test tubes

What Are the Chances of an MRI Contrast Dye Allergy?

As we’ve covered in other articles, gadolinium-based contrast dyes play an essential role in magnetic resonance imaging (MRI) examinations. Contrast dyes allow technicians to capture high-quality images of various body structures, and for the most part, they’re extremely well tolerated. Patients rarely suffer side effects from gadolinium, and when they do, those side effects are typically mild.

With that said, many patients have understandable concerns about magnetic resonance contrast media. If you’ve got a history of serious allergies, will gadolinium endanger your health?

To put it plainly, probably not. Hypersensitivity is extremely rare, and while patients should always discuss medical concerns with their physicians, we did some research to try to put gadolinium allergies in perspective.

If you’re not sure why gadolinium is necessary, be sure to read our article on contrast dyes.

How Common Are Gadolinium Allergies?

A 2012 study looked at 84,367 patients. Of those participants, 102 patients had hypersensitive reactions to gadolinium. That’s about 0.121 percent of the test group. If you’re otherwise healthy, the chances of an allergic reaction are extremely remote.

Other important takeaways from that study:

  • Women were more likely to have gadolinium allergies than men. Female patients had about 1.687 greater odds of suffering a hypersensitive reaction.
  • Patients with allergies were more likely to suffer a reaction. The odds ratio increased to about 2.829 for these patients, so if you have a history of asthma or allergies, be sure to tell your MRI team.
  • Patients who received multiple doses were more likely to suffer a reaction. If you regularly receive MRIs, you might eventually have a reaction, even if you haven’t had any side effects yet. Still, we’d like to hammer home this point: Reactions of any kind are extremely rare.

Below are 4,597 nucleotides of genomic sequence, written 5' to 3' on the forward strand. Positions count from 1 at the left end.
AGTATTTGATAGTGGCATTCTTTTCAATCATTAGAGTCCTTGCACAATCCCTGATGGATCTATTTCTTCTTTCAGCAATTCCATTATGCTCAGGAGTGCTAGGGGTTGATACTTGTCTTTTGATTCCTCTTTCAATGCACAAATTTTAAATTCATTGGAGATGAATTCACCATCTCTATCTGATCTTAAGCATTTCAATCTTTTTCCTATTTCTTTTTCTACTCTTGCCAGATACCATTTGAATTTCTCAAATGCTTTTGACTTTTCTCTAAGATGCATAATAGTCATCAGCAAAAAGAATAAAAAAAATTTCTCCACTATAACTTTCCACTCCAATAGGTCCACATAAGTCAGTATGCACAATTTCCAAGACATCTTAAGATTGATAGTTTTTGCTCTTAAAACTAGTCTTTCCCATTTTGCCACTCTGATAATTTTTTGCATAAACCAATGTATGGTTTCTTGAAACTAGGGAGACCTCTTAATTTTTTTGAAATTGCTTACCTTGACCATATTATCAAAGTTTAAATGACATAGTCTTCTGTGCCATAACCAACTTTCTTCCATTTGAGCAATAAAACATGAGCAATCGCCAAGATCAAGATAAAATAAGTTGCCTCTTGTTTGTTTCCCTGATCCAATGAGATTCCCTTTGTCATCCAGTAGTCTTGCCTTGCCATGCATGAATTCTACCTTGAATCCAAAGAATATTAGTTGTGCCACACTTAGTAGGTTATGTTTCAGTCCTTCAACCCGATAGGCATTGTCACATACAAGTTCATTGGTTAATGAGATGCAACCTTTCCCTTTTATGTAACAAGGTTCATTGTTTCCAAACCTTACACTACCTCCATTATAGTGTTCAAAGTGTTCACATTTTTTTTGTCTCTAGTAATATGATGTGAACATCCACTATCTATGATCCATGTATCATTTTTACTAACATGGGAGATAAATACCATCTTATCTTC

• Most of those hypersensitive reactions weren’t severe. 91.1 percent of patients only suffered urticaria (the medical name for hives). A more severe anaphylactic reaction occurred in 11 cases (9.8 percent of allergic patients). Due to one fatality — and remember, this study looked at more than 84,000 patients — the mortality rate was 0.0007 percent.
  • Some dyes were more likely to cause a reaction than others. Gadodiamide, for instance, had a hypersensitivity rate of only 0.013 percent. That means that if you do have an allergy, your technicians can probably find a dye that you can tolerate.

When you set up your MRI, be sure to tell your physician and your imaging team about any allergies or any reactions you suffered in past procedures. However, don’t worry about the dye; it’s extremely safe, and even if you have a reaction, it will probably be treated easily before you leave the examination room.

Remember, if you need an MRI, you can save a tremendous amount of money by comparing costs. Precise Imaging has evaluated a large network of professional MRI clinics, and our convenient online tools help to make the process much less stressful. Call us at 800-558-2223 to book your appointment or email [email protected] to get started.

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